1. What is Hib disease?
Haemophilus influenzae type b (Hib) disease is a serious disease caused by a bacteria. It usually strikes children under 5 years old.
Your child can get Hib disease by being around other children or adults who may have the bacteria and not know it. The germs spread from person to person. If the germs stay in the child's nose and throat, the child probably will not get sick. But sometimes the germs spread into the lungs or the bloodstream, and then Hib can cause serious problems.
Before Hib vaccine, Hib disease was the leading cause of bacterial meningitis among children under 5 years old in the United States. Meningitis is an infection of the brain and spinal cord coverings, which can lead to lasting brain damage and deafness. Hib disease can also cause:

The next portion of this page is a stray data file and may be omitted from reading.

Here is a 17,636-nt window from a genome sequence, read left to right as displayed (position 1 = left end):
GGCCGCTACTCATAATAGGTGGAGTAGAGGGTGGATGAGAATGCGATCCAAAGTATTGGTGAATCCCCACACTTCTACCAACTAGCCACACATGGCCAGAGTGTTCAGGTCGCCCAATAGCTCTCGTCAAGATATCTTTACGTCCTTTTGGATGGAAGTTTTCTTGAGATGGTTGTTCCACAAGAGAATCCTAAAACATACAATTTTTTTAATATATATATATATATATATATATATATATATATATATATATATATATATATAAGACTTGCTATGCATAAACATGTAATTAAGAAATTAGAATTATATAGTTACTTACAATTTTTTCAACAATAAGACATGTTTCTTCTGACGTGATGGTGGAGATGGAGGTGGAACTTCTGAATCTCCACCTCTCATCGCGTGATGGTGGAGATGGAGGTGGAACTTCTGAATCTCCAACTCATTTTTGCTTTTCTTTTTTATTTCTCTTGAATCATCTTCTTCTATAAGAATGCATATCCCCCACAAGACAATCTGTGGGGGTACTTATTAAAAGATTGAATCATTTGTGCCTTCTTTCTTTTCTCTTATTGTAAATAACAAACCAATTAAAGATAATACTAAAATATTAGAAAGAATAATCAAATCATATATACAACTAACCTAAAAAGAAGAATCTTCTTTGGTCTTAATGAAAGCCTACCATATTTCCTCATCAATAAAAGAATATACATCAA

- severe swelling in the throat, making it hard to breathe
- infections of the blood, joints, bones, and covering of the heart
Before Hib vaccine, about 20,000 children in the United States under 5 years old got severe Hib disease each year and nearly 1,000 people died.
Hib vaccine can prevent Hib disease.
Many more children would get Hib disease if we stopped vaccinating.
2. Who should get Hib vaccine and when?
Children should get Hib vaccine at:
- 2 months of age
- 4 months of age
- 6 months of age*
- 12-15 months of age
* Depending on what brand of Hib vaccine is used, your child might not need the dose at 6 months of age. Your doctor or nurse will tell you if this dose is needed.
If you miss a dose or get behind schedule, get the next dose as soon as you can. There is no need to start over.
Hib vaccine may be given at the same time as other vaccines.